For a long time celiac disease (CD), an autoimmune disorder that is triggered by the consumption of gluten, was considered rare. The classic conception of celiac disease is that it begins in childhood with symptoms like diarrhea, weight loss, and malabsorption of nutrients. While this can be the case, it turns out this picture of CD is far from complete.
For one thing, CD more common than we used to believe, and the classical set of CD symptoms such as diarrhea and weight loss no longer reflects the profile of most newly-diagnosed patients, according to a new study from Italy.
Dr. Umberto Volta and his colleagues reported their review of the cases of 770 patients diagnosed with CD at St. Orsola-Malpighi Hospital in a recent study in the journal BMC Gastroenterology.1 What they found is that the clinical profile of CD has radically changed in the last 15 years.
The scientists discovered that CD is now showing up in a much wider age range than we previously realized. The majority of cases do not present with the classic symptoms of diarrhea and nutrient malabsorption. Instead they show up with “non-classical” issues like bloating, osteoporosis, and anemia. This is significant, because many clinicians still don’t even realize that CD is associated with symptoms like these. Even when classical symptoms are present, CD can be challenging to diagnose as it can be a great chameleon and masquerade as other illnesses such as the irritable bowel syndrome, Crohn’s disease and more.
CD is largely a silent process and it typically takes 6-10 years before clinicians diagnose the condition. Most concerning is the fact that only 17% of those with CD in the US have been properly diagnosed which makes it clear that too many people are unaware they even have it.
Dr. Volta and colleagues also discovered that either the incidence of CD is increasing or the rates of diagnosis are increasing as they saw a steep rise in CD in the last five years. A recent EpiCast report by an international collaboration of epidemiologists seems to suggest that CD may indeed be on the rise.2 These epidemiologists reported that the prevalence of CD is expected to increase at a growth rate of 4.61% for six major geographical populations in the US and Europe over the next 10 years. In the UK alone the prevalence of CD in children has tripled in the past 20 years.
Studies like these illustrate that CD is more common than we previously realized and that it is still frequently misunderstood. The classical conception of CD as a relatively rare pediatric food intolerance is giving way to a much more robust understanding of the condition.
Dr. Peter Green, the director of Celiac Disease Center at Columbia University, and one of the premier celiac experts in the country notes that overall, 1% of the world’s population suffers from this condition. He recently stated in an interview with Reuters, “Anyone can have celiac disease, it’s common and underdiagnosed.”3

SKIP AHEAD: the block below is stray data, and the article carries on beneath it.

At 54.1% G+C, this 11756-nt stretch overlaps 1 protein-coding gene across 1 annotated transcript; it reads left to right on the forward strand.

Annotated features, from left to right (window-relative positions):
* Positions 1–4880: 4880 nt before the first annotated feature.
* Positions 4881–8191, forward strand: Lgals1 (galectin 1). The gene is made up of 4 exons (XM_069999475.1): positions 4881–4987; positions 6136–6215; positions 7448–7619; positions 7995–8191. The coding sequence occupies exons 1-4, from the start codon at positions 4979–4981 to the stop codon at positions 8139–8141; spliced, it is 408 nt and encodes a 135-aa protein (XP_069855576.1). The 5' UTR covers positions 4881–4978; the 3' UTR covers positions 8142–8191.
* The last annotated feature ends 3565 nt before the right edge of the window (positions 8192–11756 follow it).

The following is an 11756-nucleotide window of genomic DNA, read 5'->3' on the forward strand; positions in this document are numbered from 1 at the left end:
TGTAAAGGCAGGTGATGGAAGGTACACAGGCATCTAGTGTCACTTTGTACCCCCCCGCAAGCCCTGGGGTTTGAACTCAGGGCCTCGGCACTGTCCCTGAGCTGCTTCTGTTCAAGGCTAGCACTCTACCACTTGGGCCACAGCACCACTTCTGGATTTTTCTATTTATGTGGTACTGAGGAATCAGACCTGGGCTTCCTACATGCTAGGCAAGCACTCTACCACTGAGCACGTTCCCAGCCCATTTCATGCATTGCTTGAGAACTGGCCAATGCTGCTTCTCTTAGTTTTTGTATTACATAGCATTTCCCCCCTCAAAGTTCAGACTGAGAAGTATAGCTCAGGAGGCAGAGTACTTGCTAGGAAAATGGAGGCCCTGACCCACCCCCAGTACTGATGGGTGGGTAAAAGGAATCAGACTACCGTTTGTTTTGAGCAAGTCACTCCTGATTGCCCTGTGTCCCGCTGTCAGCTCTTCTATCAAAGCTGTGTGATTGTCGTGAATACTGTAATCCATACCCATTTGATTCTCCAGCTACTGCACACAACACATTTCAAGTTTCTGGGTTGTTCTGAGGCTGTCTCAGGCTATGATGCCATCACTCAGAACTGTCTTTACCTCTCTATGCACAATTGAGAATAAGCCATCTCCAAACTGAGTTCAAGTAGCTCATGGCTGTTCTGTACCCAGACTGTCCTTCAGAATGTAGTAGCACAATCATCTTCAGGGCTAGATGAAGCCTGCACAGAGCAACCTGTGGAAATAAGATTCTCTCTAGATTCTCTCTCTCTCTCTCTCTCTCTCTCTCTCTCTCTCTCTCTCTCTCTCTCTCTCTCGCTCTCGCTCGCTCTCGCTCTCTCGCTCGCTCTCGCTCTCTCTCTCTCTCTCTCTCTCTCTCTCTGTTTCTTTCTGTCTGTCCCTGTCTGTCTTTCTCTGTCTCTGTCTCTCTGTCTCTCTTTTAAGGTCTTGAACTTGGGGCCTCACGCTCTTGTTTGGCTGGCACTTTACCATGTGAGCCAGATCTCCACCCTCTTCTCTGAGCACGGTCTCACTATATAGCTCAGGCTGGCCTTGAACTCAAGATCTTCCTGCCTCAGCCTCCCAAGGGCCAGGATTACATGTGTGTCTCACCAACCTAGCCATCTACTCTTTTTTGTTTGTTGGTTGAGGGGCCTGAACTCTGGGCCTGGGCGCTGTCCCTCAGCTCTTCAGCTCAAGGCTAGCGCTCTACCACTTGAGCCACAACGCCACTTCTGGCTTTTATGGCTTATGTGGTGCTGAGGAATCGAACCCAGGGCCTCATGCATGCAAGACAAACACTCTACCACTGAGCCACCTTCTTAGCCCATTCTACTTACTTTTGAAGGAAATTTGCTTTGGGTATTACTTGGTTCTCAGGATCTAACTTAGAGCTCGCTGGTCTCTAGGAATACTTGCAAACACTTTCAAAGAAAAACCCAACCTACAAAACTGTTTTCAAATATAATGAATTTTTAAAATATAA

So there is little question we are seeing a large (and probably growing) population of people who are intolerant to gluten, and when they consume the substance it can trigger not only digestive symptoms but broader systemic problems.
When to Suspect CD and When to Get Tested
Those with a family history of CD are at a higher risk of acquiring this disease. Many symptoms have been linked to CD which range from digestive discord (i.e. diarrhea, abdominal pain), neurological issues, depression, headaches, joint aches, fatigue, anemia, skin rashes, infertility and so many more.4 CD has also been linked to dozens of other related conditions including autoimmune disorders such as type I diabetes, primary biliary cirrhosis, autoimmune thyroiditis, and others.
Testing is the only sure fire method of diagnosis, so if you have any of these conditions or suspect you may have celiac disease for some other reason go to your doctor and ask to be tested. You should do this as soon as possible. The complications of CD can be severe when left untreated. For example, the condition may lead to cancer. So I advise intervention as soon as possible. This is why promoting awareness to healthcare providers and the public is so critical. It is the best measure to improve early detection and intervention of this disease which is readily curable simply by avoiding gluten.
1 Volta, U., Caio, G., Stranghellini, V. and R. De Giorgio. The changing profile of celiac disease: a 15-year experience (1998-2012) in an Italian referral center. BMC Gastroenterology. 2014. 14:194; doi:10.1186/s12876-014-0194-x.
2 Zingone, Fabiana, et al. Socioeconomic variation in the incidence of childhood coeliac disease in the UK. Archives of Disease in Childhood. 2015, Jan 22. pii: archdischild-2014-307105. doi: 10.1136/archdischild-2014-307105. [Epub ahead of print]